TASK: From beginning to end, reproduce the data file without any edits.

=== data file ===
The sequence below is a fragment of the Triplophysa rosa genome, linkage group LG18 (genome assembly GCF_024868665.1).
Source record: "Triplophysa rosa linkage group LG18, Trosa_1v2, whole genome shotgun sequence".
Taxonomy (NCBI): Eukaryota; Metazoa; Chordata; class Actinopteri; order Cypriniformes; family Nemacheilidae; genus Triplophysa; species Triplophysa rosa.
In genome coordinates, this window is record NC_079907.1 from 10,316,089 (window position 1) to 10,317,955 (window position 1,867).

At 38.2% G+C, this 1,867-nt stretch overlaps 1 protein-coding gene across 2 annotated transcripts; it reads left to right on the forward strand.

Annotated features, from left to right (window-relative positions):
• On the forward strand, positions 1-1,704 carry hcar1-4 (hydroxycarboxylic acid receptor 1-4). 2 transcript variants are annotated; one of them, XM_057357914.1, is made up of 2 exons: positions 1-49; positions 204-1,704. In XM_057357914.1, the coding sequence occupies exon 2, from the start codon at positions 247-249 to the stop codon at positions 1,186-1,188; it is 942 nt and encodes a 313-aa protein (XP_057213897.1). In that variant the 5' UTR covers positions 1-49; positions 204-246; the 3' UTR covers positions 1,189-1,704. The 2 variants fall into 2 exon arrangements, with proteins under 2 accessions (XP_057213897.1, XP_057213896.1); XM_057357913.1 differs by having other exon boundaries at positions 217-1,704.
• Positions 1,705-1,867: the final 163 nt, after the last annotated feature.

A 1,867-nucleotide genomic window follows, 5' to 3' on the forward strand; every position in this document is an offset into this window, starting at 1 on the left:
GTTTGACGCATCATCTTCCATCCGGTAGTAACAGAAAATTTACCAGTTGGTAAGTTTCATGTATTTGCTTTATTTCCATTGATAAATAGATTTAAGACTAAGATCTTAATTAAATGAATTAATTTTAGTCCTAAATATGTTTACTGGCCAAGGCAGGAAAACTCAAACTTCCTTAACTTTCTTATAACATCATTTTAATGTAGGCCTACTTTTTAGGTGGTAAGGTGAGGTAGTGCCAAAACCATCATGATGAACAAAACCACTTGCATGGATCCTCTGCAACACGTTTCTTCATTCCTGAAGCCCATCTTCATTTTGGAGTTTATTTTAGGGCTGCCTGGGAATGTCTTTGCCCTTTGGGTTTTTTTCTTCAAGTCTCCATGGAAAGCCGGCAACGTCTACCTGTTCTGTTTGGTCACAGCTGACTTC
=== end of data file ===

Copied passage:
The sequence below is a fragment of the Triplophysa rosa genome, linkage group LG18 (genome assembly GCF_024868665.1).
Source record: "Triplophysa rosa linkage group LG18, Trosa_1v2, whole genome shotgun sequence".
Taxonomy (NCBI): Eukaryota; Metazoa; Chordata; class Actinopteri; order Cypriniformes; family Nemacheilidae; genus Triplophysa; species Triplophysa rosa.
In genome coordinates, this window is record NC_079907.1 from 10,316,089 (window position 1) to 10,317,955 (window position 1,867).

At 38.2% G+C, this 1,867-nt stretch overlaps 1 protein-coding gene across 2 annotated transcripts; it reads left to right on the forward strand.

Annotated features, from left to right (window-relative positions):
• On the forward strand, positions 1-1,704 carry hcar1-4 (hydroxycarboxylic acid receptor 1-4). 2 transcript variants are annotated; one of them, XM_057357914.1, is made up of 2 exons: positions 1-49; positions 204-1,704. In XM_057357914.1, the coding sequence occupies exon 2, from the start codon at positions 247-249 to the stop codon at positions 1,186-1,188; it is 942 nt and encodes a 313-aa protein (XP_057213897.1). In that variant the 5' UTR covers positions 1-49; positions 204-246; the 3' UTR covers positions 1,189-1,704. The 2 variants fall into 2 exon arrangements, with proteins under 2 accessions (XP_057213897.1, XP_057213896.1); XM_057357913.1 differs by having other exon boundaries at positions 217-1,704.
• Positions 1,705-1,867: the final 163 nt, after the last annotated feature.

A 1,867-nucleotide genomic window follows, 5' to 3' on the forward strand; every position in this document is an offset into this window, starting at 1 on the left:
GTTTGACGCATCATCTTCCATCCGGTAGTAACAGAAAATTTACCAGTTGGTAAGTTTCATGTATTTGCTTTATTTCCATTGATAAATAGATTTAAGACTAAGATCTTAATTAAATGAATTAATTTTAGTCCTAAATATGTTTACTGGCCAAGGCAGGAAAACTCAAACTTCCTTAACTTTCTTATAACATCATTTTAATGTAGGCCTACTTTTTAGGTGGTAAGGTGAGGTAGTGCCAAAACCATCATGATGAACAAAACCACTTGCATGGATCCTCTGCAACACGTTTCTTCATTCCTGAAGCCCATCTTCATTTTGGAGTTTATTTTAGGGCTGCCTGGGAATGTCTTTGCCCTTTGGGTTTTTTTCTTCAAGTCTCCATGGAAAGCCGGCAACGTCTACCTGTTCTGTTTGGTCACAGCTGACTTC